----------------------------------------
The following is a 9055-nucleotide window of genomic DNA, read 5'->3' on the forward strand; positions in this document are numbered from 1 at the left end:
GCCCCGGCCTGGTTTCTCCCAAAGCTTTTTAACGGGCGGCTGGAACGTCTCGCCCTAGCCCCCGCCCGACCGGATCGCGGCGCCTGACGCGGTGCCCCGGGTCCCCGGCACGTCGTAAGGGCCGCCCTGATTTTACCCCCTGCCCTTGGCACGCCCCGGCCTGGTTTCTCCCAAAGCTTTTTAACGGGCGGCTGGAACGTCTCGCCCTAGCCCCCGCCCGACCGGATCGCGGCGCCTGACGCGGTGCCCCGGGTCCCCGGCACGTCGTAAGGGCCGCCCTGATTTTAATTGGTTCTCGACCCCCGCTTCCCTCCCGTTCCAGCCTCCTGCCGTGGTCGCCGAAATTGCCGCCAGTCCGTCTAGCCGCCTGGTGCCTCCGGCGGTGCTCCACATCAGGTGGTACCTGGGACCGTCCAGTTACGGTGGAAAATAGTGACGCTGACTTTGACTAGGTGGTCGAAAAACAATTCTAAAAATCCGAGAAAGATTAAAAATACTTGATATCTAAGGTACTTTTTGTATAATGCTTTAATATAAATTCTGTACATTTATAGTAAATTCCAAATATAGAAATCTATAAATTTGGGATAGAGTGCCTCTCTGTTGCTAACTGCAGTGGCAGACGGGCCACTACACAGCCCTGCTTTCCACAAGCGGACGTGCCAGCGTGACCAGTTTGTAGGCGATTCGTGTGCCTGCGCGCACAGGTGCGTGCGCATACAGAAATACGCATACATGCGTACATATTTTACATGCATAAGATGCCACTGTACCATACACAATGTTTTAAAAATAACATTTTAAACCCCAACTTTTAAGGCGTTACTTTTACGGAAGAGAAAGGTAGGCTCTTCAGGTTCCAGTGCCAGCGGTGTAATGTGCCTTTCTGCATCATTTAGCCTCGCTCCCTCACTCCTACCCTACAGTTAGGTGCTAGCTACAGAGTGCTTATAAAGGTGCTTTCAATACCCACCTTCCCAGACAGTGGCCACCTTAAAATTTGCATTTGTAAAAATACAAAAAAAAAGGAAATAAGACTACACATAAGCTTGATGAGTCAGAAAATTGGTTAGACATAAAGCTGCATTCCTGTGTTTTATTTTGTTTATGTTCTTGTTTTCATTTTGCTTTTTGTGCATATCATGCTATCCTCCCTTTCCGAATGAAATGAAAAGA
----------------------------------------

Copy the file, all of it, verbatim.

The following is a 9055-nucleotide window of genomic DNA, read 5'->3' on the forward strand; positions in this document are numbered from 1 at the left end:
GCCCCGGCCTGGTTTCTCCCAAAGCTTTTTAACGGGCGGCTGGAACGTCTCGCCCTAGCCCCCGCCCGACCGGATCGCGGCGCCTGACGCGGTGCCCCGGGTCCCCGGCACGTCGTAAGGGCCGCCCTGATTTTACCCCCTGCCCTTGGCACGCCCCGGCCTGGTTTCTCCCAAAGCTTTTTAACGGGCGGCTGGAACGTCTCGCCCTAGCCCCCGCCCGACCGGATCGCGGCGCCTGACGCGGTGCCCCGGGTCCCCGGCACGTCGTAAGGGCCGCCCTGATTTTAATTGGTTCTCGACCCCCGCTTCCCTCCCGTTCCAGCCTCCTGCCGTGGTCGCCGAAATTGCCGCCAGTCCGTCTAGCCGCCTGGTGCCTCCGGCGGTGCTCCACATCAGGTGGTACCTGGGACCGTCCAGTTACGGTGGAAAATAGTGACGCTGACTTTGACTAGGTGGTCGAAAAACAATTCTAAAAATCCGAGAAAGATTAAAAATACTTGATATCTAAGGTACTTTTTGTATAATGCTTTAATATAAATTCTGTACATTTATAGTAAATTCCAAATATAGAAATCTATAAATTTGGGATAGAGTGCCTCTCTGTTGCTAACTGCAGTGGCAGACGGGCCACTACACAGCCCTGCTTTCCACAAGCGGACGTGCCAGCGTGACCAGTTTGTAGGCGATTCGTGTGCCTGCGCGCACAGGTGCGTGCGCATACAGAAATACGCATACATGCGTACATATTTTACATGCATAAGATGCCACTGTACCATACACAATGTTTTAAAAATAACATTTTAAACCCCAACTTTTAAGGCGTTACTTTTACGGAAGAGAAAGGTAGGCTCTTCAGGTTCCAGTGCCAGCGGTGTAATGTGCCTTTCTGCATCATTTAGCCTCGCTCCCTCACTCCTACCCTACAGTTAGGTGCTAGCTACAGAGTGCTTATAAAGGTGCTTTCAATACCCACCTTCCCAGACAGTGGCCACCTTAAAATTTGCATTTGTAAAAATACAAAAAAAAAGGAAATAAGACTACACATAAGCTTGATGAGTCAGAAAATTGGTTAGACATAAAGCTGCATTCCTGTGTTTTATTTTGTTTATGTTCTTGTTTTCATTTTGCTTTTTGTGCATATCATGCTATCCTCCCTTTCCGAATGAAATGAAAAGA